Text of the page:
Upon completing any of the technical secondary courses, a secondary school diploma is received, either Secondary Vocational School Diploma; the Secondary Commercial School Diploma; or the Secondary Agricultural School Diploma.
Saudi Arabia has today 25 universities, of which 7 are located to Riyadh. Sexes are segregated, but how varies from one institution to the other. Most have colleges reserved for women, but a few do not allow female students. A woman-only university is in the making: Riyadh Women’s University.
There are two traditions of education in Saudi Arabia: Islamic-style and Western-oriented. Two universities focus on Islamic studies: The Islamic University of Medina; and Imam Muhammad bin Saud Islamic University in Riyadh.
Admission is from the results of the General Secondary Education Certificate Examination (Tawjihi), but some faculties have a specific entrance exam in addition to the Tawjihi.
Some of the Saudi universities do remarkably well on international rankings. Webometrics rank King Saud University of Riyadh, founded 1957, the best in the Arab world, and number 197 in the world. Other institutions in the top 1000 are King Fahd University of Petroleum & Minerals, Dhahran, at number 303; Imam Muhammad bin Saud Islamic University, Riyadh, at number 636; and King Faisal University, Dammam, at number 993.
Most complete, basic studies take 4 years; Engineering and Veterinary medicine take 5 years; and Medicine 8 years. Humanities and social studies are by far the most popular. Several courses do not allow female students, like Engineering; Journalism; and Architecture. The teaching language is largely Arabic, but English is used for instruction in many courses.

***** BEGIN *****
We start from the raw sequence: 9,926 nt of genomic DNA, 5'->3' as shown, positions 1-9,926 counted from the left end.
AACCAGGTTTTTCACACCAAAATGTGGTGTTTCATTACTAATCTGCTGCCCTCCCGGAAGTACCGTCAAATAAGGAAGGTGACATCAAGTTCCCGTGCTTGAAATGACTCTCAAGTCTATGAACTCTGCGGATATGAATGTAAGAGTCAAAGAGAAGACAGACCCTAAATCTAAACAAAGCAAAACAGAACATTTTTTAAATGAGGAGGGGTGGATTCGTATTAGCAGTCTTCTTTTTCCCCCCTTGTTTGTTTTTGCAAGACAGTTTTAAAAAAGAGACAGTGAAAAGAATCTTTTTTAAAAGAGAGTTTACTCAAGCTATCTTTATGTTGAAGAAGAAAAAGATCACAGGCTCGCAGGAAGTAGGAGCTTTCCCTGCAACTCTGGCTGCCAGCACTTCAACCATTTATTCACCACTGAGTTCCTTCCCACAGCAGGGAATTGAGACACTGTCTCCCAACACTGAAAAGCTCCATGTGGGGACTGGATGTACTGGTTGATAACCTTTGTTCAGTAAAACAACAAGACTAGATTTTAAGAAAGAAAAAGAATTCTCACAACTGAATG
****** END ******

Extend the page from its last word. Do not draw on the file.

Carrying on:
Most universities offer Master's degrees, which in most fields are 2 year programs following the basic degree. A few fields require 3 years Master's: Sharia (Muslim law); Arabic; and Social sciences. Part of all Master's programs is the writing of a thesis.
In 2006, ca. 30% of all in each age group began studying at universities; students as a whole represent about 2.5% of the whole population. Surprising perhaps, women make up the majority with 58% of the student mass.
There are two types of teacher training programs. Primary teachers receive their education at teacher colleges, while secondary teachers attend one of the established universities, where they follow a 4 year study to obtain a Bachelor's degree.
Technical; Commercial; Public administration
Saudi Arabia also has numerous technical colleges, higher technical institutes and higher institutions for financial and commercial sciences, offering higher education at levels roughly equivalent to that of the universities. Admission is by a relevant diploma from specialized secondary school.
Technical programs take 3 years; financial and commercial programs 2 years; and public administration programs either 2 or 3 years. For technical studies, the best students may continue with an additional year.